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Navigating Immigration: Sink or Swim! 

As a first generation Canadian, one often faces a gamut of unforeseen challenges including the complexities of the immigration system itself, a new culture and language and a foreign educational system. New in Canada and extremely overwhelmed, I quickly realized that translating my profession from my home country would be an arduous process. No one told me about this before, in fact, I was 'recruited' from my home country to be a pharmacist. Why are there a zillion steps to translating my credentials? Will I ever be a pharmacist again? How do I explain to my family back home that I am no longer what I trained to be? My African parents had heard of people immigrating and losing track of themselves completely. They had also heard of others overcoming the odds. Which group would I belong to? I had no answers. I will be sharing a story of hope, a story of making compromises, a story of resilience, adaptability and overcoming the odds.

Lost at Sea: A story of PTSD, Chronic Illness, and Transitioning in Rural Nova Scotia

At 3 years old I asked to be a baseball for Halloween, at 9 I was the only girl on the all boys baseball team, and at 13 I told my family I was different. By the time I was 17 I was forced to pack up my life and move across the country to be myself, my transition and the other factors I have faced have not been easy to overcome but I am the person I am today because of it. 

Knowing Myself & My Impact

The demon lies within" – My story is a tale of self-discovery. When I was 13, I daydreamed of travelling and making a life in a place not known to me. It was a time before travel blogging was a "thing". I was almost able to manifest my dreams by my mid-twenties, but with those dreams a question lingered: “am I good enough to even expect such a thing from life?” It was a time in my life where I connected with the darkness and protection of the colour black. I never knew what a mentor was, so I became one for myself. I feel I am still lost, but moving in the right direction. To date, I have lived and worked in 6 cities around the world and travelled to more than 30. And these days, I connect with the colour Olive green.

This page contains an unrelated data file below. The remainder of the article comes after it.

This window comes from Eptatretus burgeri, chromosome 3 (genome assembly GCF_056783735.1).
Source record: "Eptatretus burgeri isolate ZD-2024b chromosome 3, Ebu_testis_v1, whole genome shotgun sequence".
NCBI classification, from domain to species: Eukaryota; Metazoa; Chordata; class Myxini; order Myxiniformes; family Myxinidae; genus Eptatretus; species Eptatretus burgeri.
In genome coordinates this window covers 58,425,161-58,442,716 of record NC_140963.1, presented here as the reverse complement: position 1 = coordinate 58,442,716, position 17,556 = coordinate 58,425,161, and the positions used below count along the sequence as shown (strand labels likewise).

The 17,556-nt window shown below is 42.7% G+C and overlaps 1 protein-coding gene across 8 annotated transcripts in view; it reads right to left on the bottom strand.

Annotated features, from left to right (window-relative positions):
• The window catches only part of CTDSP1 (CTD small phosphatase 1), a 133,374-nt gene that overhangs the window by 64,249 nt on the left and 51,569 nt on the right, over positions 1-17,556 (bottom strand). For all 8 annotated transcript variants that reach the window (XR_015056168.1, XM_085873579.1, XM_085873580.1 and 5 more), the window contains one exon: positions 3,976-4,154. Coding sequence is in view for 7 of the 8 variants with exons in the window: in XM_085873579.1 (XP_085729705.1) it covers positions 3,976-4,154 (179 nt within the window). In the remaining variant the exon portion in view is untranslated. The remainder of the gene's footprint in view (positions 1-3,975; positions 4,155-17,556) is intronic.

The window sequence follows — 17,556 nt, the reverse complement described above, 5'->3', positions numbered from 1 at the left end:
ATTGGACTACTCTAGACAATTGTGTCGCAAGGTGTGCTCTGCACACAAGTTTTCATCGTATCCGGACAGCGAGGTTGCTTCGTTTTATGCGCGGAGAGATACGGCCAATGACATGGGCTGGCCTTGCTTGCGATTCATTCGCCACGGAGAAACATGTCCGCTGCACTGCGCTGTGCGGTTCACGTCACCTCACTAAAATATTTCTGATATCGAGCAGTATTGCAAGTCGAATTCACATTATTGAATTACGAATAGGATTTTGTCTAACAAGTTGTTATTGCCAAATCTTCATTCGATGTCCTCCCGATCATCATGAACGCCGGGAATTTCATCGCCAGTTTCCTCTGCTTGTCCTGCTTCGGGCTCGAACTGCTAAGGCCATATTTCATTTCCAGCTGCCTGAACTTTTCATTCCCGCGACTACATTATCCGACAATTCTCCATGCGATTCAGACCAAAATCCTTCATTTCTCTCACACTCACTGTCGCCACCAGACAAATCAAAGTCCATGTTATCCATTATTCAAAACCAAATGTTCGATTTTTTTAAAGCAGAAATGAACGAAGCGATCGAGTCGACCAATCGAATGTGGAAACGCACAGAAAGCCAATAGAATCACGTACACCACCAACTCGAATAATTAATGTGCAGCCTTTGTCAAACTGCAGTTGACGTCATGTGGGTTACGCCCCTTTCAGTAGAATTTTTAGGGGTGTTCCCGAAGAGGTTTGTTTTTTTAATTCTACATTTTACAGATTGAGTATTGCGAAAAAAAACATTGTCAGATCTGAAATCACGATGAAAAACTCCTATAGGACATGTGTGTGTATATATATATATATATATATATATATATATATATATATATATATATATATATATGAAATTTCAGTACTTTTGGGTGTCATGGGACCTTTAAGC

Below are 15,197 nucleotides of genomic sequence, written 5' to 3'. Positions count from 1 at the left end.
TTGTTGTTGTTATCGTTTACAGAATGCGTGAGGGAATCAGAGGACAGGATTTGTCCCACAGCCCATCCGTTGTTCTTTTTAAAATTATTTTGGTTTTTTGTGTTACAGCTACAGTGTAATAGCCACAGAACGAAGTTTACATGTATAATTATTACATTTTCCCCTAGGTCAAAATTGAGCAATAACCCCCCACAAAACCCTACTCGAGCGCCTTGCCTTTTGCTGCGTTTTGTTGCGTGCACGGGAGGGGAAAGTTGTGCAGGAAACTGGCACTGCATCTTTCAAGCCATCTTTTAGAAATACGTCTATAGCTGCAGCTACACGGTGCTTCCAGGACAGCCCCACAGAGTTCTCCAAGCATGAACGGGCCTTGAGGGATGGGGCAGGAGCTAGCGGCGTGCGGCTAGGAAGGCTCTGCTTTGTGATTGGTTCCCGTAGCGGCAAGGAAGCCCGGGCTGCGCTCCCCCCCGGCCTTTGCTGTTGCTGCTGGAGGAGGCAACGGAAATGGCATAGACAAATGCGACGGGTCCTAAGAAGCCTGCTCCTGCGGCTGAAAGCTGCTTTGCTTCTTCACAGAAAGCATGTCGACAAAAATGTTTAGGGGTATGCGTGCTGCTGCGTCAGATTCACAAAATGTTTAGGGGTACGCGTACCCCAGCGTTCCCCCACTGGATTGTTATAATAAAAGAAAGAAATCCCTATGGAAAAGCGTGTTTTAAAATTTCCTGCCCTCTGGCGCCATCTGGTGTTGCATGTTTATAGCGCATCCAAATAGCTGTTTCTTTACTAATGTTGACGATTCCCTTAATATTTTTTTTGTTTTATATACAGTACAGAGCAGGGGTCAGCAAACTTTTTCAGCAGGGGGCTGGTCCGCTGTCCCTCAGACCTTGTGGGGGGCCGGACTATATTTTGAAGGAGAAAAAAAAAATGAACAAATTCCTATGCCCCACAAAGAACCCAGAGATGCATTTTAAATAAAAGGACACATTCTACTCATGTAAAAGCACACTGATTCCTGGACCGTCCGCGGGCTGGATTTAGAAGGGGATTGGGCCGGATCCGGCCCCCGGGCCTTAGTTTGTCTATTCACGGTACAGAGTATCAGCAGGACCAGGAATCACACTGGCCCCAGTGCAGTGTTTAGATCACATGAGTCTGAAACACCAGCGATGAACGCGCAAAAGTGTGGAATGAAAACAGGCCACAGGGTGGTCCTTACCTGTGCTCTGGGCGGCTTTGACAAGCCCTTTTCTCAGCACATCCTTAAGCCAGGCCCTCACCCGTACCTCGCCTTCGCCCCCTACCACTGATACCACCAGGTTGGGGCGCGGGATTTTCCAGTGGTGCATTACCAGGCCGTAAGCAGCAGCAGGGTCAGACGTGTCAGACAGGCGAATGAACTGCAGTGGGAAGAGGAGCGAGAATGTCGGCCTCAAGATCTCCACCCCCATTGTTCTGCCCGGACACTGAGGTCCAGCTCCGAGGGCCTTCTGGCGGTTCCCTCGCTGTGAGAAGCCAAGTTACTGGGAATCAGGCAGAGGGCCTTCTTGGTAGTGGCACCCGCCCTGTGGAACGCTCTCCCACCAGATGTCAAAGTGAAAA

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Invisibly Ill and Chronically Chill  

People living with chronic illness and disabilities are required to learn how to exist in a world built for able-bodied folks. Accessibility continues to be enhanced as the years progress, but what happens when your disability is invisible? I have experienced unwanted attention from unknowing passersby when I use disability aids, which at times leads me to experience imposter syndrome. Between starring eyes, the socioeconomical implications of being disabled in a capitalist society, and unsolicited health advice from your second cousin, I've seen it all as an invisibly ill person. Join me to learn how I manage to keep my chill despite being chronically ill.